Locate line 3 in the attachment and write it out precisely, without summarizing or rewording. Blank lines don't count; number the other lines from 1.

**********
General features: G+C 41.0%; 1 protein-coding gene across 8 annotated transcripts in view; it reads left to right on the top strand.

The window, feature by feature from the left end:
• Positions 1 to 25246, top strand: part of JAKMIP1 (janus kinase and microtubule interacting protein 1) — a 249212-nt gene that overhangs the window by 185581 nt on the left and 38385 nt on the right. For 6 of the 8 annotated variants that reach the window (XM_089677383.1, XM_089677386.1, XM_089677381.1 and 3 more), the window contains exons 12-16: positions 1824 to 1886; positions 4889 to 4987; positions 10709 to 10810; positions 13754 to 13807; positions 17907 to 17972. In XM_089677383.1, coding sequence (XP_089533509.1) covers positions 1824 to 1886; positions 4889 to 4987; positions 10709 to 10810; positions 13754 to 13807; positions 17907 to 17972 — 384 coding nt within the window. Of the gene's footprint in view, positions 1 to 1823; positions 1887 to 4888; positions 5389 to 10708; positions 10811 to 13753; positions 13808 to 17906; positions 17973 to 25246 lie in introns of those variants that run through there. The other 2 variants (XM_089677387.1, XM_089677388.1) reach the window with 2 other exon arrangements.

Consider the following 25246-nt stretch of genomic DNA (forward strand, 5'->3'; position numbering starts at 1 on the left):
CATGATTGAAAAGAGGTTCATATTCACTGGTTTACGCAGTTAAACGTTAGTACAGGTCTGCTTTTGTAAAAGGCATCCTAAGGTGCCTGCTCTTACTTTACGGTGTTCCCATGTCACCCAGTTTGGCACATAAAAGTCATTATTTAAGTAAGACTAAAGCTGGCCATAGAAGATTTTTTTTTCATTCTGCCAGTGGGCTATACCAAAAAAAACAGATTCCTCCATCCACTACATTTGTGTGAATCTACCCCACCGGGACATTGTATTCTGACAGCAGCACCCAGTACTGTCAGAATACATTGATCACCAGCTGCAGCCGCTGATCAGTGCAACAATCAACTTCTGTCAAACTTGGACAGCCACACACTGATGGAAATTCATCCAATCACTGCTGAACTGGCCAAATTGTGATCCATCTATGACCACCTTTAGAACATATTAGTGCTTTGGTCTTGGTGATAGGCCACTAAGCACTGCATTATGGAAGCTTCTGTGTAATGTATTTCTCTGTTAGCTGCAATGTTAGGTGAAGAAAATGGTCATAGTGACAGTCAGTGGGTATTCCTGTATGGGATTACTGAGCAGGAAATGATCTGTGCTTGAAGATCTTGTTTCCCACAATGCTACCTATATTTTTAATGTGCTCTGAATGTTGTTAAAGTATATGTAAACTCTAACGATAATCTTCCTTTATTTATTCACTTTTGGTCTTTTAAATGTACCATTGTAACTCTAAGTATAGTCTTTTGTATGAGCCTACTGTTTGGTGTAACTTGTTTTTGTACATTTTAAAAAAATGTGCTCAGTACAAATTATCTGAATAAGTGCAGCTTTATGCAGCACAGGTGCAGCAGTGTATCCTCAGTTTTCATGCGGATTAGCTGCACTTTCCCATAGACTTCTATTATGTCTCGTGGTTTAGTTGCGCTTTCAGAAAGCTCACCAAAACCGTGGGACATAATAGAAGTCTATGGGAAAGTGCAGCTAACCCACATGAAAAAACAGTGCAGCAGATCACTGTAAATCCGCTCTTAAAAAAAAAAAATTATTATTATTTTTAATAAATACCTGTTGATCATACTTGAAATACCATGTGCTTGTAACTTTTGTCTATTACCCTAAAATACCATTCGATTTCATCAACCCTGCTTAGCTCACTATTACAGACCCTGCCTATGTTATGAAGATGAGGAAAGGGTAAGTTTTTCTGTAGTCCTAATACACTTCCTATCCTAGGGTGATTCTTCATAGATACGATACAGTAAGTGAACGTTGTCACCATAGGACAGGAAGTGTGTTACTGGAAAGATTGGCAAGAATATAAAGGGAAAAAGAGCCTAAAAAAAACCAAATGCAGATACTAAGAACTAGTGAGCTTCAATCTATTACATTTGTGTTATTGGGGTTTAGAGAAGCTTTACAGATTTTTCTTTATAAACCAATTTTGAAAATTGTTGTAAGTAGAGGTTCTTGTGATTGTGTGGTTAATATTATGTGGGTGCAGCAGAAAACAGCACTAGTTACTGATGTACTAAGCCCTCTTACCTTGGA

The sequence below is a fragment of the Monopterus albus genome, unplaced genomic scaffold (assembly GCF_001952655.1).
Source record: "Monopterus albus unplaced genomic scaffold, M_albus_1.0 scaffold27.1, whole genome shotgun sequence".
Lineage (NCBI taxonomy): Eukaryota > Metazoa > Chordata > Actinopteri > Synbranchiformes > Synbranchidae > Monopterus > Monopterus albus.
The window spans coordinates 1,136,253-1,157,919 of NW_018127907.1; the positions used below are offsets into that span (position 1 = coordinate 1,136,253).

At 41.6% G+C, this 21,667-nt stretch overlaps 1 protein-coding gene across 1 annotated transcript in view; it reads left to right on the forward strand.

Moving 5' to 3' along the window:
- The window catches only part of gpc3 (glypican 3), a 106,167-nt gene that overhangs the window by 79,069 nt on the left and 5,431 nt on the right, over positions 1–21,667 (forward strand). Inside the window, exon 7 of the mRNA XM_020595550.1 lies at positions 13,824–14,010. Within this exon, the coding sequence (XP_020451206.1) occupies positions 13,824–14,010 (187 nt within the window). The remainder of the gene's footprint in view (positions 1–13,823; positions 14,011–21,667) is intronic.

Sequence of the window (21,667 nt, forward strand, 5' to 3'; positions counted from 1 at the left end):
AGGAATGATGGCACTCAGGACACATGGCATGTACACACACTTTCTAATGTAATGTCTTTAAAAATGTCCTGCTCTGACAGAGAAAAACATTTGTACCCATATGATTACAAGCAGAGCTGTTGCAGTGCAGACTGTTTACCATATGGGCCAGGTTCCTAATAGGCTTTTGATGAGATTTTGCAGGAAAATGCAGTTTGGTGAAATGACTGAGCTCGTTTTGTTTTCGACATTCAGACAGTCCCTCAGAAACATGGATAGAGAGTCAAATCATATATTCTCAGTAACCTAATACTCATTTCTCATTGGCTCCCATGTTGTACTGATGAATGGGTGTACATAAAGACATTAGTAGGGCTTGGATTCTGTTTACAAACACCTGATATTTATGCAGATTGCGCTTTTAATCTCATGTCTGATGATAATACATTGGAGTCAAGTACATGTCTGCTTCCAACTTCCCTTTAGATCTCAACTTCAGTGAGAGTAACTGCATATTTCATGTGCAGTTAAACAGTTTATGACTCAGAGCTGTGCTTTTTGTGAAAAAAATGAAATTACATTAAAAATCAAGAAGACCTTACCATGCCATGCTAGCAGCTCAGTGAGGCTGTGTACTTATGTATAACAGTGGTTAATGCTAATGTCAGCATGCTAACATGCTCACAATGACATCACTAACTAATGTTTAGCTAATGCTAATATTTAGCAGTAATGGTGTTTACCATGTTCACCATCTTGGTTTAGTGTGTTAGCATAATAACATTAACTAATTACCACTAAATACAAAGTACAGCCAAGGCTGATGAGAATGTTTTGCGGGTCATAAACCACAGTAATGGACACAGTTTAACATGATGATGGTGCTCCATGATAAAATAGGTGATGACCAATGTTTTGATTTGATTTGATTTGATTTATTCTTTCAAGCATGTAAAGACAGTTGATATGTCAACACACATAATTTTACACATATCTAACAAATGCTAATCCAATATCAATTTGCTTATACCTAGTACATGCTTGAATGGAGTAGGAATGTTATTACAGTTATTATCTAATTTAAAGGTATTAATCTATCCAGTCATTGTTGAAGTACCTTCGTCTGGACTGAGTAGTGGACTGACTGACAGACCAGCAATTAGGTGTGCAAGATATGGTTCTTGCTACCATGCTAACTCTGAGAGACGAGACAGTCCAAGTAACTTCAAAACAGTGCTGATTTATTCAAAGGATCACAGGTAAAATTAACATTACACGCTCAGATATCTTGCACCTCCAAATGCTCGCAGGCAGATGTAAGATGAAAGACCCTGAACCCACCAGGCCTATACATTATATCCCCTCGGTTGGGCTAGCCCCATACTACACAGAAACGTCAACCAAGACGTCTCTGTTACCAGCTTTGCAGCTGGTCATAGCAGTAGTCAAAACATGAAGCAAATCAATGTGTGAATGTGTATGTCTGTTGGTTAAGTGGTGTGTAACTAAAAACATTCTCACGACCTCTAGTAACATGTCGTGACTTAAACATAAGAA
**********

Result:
• Positions 1 to 25246, top strand: part of JAKMIP1 (janus kinase and microtubule interacting protein 1) — a 249212-nt gene that overhangs the window by 185581 nt on the left and 38385 nt on the right. For 6 of the 8 annotated variants that reach the window (XM_089677383.1, XM_089677386.1, XM_089677381.1 and 3 more), the window contains exons 12-16: positions 1824 to 1886; positions 4889 to 4987; positions 10709 to 10810; positions 13754 to 13807; positions 17907 to 17972. In XM_089677383.1, coding sequence (XP_089533509.1) covers positions 1824 to 1886; positions 4889 to 4987; positions 10709 to 10810; positions 13754 to 13807; positions 17907 to 17972 — 384 coding nt within the window. Of the gene's footprint in view, positions 1 to 1823; positions 1887 to 4888; positions 5389 to 10708; positions 10811 to 13753; positions 13808 to 17906; positions 17973 to 25246 lie in introns of those variants that run through there. The other 2 variants (XM_089677387.1, XM_089677388.1) reach the window with 2 other exon arrangements.